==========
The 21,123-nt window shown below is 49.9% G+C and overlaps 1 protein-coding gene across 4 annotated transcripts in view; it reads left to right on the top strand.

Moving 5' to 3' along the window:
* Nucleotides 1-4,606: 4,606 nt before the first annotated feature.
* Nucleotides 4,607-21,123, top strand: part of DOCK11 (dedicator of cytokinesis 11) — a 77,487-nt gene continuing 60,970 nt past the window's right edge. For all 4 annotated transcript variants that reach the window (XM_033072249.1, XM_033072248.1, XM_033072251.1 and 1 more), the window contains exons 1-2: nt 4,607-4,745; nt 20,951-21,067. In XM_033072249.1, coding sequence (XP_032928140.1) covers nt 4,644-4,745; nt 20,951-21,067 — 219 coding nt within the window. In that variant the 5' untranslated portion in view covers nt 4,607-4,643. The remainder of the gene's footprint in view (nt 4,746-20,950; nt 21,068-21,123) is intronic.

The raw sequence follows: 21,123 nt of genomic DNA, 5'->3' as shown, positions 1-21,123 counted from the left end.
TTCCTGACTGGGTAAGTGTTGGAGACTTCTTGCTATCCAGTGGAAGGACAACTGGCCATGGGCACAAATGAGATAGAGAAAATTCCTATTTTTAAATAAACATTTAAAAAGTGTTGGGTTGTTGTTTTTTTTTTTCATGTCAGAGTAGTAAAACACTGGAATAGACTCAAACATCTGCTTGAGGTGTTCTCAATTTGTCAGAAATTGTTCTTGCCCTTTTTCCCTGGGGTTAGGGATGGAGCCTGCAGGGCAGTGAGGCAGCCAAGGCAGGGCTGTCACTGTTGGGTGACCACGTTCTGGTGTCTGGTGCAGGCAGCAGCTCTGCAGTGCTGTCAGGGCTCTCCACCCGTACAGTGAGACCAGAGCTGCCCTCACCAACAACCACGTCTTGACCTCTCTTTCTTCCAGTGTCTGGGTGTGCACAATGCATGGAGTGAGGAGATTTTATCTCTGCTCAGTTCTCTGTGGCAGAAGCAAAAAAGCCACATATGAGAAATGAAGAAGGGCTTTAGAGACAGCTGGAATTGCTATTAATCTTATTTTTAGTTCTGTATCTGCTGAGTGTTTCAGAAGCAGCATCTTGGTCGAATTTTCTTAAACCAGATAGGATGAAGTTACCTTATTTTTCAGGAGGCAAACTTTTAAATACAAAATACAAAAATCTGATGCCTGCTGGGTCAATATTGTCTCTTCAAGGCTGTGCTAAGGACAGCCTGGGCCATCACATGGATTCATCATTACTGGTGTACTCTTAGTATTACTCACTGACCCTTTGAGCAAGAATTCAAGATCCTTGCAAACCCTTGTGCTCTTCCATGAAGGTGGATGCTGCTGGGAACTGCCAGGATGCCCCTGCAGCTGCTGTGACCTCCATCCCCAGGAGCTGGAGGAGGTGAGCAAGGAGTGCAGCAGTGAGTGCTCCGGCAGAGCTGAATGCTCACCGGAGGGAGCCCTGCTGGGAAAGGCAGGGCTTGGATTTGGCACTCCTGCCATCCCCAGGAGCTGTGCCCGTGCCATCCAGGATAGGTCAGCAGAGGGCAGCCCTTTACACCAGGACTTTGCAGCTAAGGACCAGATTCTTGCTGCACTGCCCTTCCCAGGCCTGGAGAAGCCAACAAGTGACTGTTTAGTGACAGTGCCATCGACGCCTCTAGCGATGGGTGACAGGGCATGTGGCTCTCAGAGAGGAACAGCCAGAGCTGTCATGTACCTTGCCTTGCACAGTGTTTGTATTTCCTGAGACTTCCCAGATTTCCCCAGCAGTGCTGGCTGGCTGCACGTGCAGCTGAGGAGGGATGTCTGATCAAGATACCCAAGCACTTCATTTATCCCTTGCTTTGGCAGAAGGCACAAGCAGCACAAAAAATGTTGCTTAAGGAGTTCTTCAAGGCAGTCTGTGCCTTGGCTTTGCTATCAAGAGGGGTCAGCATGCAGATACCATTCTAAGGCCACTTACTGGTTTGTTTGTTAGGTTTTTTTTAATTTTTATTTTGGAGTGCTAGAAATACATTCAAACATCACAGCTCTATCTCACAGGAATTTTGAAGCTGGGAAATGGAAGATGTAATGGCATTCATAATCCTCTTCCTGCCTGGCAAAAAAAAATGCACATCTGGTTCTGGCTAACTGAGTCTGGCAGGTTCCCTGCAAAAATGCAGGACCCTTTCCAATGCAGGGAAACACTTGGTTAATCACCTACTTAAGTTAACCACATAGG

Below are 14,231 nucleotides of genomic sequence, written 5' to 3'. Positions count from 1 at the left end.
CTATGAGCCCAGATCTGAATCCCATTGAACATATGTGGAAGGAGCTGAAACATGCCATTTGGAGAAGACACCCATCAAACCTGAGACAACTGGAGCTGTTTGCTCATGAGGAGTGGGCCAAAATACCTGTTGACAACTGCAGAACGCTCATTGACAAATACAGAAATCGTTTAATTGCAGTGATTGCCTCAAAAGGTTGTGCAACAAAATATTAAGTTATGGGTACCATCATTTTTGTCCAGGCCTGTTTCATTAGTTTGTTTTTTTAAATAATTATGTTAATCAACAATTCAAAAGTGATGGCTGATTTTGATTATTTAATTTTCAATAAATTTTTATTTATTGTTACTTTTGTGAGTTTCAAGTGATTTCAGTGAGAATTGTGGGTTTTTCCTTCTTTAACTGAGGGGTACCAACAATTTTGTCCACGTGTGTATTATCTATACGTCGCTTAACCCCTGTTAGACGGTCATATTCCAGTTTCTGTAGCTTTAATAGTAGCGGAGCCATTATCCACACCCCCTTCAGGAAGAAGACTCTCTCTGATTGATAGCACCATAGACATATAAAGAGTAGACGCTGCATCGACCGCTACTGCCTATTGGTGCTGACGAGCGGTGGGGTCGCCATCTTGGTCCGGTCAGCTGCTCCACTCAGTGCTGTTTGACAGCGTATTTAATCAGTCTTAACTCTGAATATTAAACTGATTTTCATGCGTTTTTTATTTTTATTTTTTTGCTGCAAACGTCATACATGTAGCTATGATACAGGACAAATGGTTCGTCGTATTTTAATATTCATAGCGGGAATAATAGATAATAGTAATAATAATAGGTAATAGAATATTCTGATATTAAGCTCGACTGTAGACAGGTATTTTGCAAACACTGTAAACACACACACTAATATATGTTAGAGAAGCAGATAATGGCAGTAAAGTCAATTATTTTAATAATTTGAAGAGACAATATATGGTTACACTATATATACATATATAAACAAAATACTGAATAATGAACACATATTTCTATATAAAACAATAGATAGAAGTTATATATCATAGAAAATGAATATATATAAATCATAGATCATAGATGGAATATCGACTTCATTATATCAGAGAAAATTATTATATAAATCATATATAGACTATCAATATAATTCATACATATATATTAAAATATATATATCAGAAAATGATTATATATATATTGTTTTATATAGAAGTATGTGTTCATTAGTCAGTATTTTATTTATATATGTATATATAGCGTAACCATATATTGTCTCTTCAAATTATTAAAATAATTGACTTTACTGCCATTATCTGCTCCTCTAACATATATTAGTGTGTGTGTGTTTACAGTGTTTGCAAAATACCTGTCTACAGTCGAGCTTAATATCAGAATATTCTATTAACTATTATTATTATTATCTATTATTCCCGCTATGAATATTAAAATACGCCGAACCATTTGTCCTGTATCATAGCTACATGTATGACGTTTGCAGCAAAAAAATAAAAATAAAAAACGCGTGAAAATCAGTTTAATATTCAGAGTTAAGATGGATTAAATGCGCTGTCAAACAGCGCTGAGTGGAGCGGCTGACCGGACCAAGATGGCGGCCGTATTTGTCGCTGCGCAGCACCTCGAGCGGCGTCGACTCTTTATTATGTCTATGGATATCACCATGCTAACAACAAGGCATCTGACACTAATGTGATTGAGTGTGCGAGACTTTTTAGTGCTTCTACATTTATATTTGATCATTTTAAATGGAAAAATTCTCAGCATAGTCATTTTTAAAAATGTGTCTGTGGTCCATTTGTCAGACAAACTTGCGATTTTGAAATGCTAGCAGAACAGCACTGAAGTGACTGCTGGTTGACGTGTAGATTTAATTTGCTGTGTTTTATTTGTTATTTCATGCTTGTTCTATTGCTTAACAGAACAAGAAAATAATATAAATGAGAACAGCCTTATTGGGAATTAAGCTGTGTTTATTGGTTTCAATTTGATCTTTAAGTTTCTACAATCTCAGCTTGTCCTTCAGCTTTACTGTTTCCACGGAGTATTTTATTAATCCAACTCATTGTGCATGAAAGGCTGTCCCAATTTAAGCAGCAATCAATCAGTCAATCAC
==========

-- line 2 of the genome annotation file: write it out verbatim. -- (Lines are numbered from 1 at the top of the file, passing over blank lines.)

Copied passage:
Moving 5' to 3' along the window: